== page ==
Showing posts with label kinosaki.. Show all posts
Showing posts with label kinosaki.. Show all posts

Tuesday, May 7, 2024

Gokurakuji Temple Kinosaki


Gokurakuji Temle is a Rinzai Zen temple tucked away down a back lane in Kinosaki Onsen and is hardly visited by most visitors to the town.

In front of the main gate is a hillside rock garden dotted with statues and a pond with what I presume is a Benzaiten Shrine.

The temple dates back to around the beginning of the 15th century, but fell into disuse and was revived in the early 17th century by the Zen monk known as Takuan after the pickle he is said to have invented.

He resided for some years at Sukyoji Temple in the nearby castle town of Izushi and is said to have been a frequent visitor to Kinosaki's onsens.

On the hillside just above the temple is a Rakuju Kannon statue that I didn't visit, but the rock garden in front of the main gate has several other Kannon statues as well as a Fdo and a Jizo.

The main hall is registered as an Important Cultural property even though it was built in 1921, it seems quite elegant. The main gate is also registered and dates back to the late 17th century.

The water in the Tsukubai basin is piped from a sacred spring behind the temple famed for its healing qualities and said to have been discovered by the monk who discovered the hot spring and founded the nearby Onsenji Temple.

The jewel in the crown of the temple though is the Seikantei "dry" garden which features sections of both black gravel and white gravel .

 The honzon of the temple is an Amida Nyorai, and there is also a Koshin-do in the grounds (photo below)

The previous post was on the magnificent Seikantei Garden. Also nearby is Onsenji Temple

Thursday, March 7, 2024

Seikantei Garden Kinosaki


Gokurakuji Temple is hidden away in a corner of Kinosaki Onsen and is barely visited by the majority of visitors to the resort town, who will miss a quite remarkable garden.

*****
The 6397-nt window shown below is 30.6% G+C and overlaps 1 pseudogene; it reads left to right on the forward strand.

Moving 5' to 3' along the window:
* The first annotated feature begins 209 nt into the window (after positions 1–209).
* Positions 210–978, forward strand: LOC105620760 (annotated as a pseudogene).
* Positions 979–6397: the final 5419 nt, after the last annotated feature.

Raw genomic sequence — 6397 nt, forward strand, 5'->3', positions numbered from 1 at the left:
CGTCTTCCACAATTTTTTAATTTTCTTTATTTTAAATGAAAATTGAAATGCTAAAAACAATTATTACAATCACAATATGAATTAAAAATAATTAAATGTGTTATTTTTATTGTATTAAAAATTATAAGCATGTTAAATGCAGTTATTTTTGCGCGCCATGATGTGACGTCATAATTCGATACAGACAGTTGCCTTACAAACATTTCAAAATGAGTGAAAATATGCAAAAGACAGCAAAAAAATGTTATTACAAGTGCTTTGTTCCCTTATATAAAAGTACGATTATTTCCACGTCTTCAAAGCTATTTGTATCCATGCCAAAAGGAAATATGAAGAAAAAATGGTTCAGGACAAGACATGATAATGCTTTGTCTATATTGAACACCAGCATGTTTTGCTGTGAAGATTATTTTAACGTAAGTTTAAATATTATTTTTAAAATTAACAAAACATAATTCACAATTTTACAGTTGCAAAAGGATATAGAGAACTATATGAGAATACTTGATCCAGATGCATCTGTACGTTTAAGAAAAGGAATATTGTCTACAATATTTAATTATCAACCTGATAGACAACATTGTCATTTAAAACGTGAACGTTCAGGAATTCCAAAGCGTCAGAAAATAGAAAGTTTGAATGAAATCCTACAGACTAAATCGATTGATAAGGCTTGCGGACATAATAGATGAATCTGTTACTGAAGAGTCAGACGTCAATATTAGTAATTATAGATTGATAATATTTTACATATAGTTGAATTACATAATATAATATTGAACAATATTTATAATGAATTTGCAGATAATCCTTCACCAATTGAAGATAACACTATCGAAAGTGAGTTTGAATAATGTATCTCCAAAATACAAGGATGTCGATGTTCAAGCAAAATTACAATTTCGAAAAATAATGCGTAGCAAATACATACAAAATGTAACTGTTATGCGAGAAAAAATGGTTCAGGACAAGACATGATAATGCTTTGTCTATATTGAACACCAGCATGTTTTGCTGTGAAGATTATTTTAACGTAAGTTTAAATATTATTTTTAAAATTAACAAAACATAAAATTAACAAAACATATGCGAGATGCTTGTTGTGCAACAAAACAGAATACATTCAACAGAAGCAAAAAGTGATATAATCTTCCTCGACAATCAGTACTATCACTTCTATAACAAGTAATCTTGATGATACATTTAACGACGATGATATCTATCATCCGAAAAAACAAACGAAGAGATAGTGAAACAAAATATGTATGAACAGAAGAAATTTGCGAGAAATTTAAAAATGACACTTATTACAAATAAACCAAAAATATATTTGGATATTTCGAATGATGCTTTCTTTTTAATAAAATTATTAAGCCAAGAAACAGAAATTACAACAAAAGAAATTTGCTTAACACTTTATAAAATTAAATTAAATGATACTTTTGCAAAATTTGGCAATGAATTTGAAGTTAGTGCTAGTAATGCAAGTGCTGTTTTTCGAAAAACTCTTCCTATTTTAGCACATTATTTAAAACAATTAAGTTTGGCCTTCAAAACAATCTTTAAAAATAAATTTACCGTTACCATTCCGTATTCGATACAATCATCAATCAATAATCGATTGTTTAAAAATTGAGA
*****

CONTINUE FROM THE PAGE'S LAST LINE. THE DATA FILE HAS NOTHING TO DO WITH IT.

Called Seikan Tei, it is a karesansui, "dry garden" most often associated with Zen, and Gokurakuji is a Rinzai Zen temple.

It is somewhat unusual in that the garden is in front of the main hall and the entrance pathway cuts right through it. many of the traditional gardens were built to be viewed from the rear of the main hall or from the Abbot's residence.

The most unusual thing, to my mind, was that one half of the garden used areas of white gravel and dark gravel, something I don't remember noticing before.

The light and dark areas are separated by a border made of roof tiles set vertically, something that is quite common.

Actually the light areas inside the dark ground form the Chinese character for kokoro, "heart". This is sometimes the shape of ponds.

The rock and moss "islands" in the sea of gravel  also use standard design representations, there being a Crame Island, a Turtle Island, a Three Buddhas Island.....

The garden uses a red rock brought from Kurama, a blue rock from Yoshino, and Shirakawa sand from Kyoto.

 I have been unable to establish when the garden was built. Most sources suggest it is fairly modern and a photo of it dates to 1976.

One source suggests it was designed by a disciple of Mirei Shigemori.

Entry is free, so if you are in the area it would be well worth a visit.

Later I will post on the temple and its history and the nice rock garden in front of it.

The previous post in this series on Toyooka was on the lower part of nearby Onsenji Temple.

Wednesday, January 10, 2024

Niomon & Yakushido at Onsenji Temple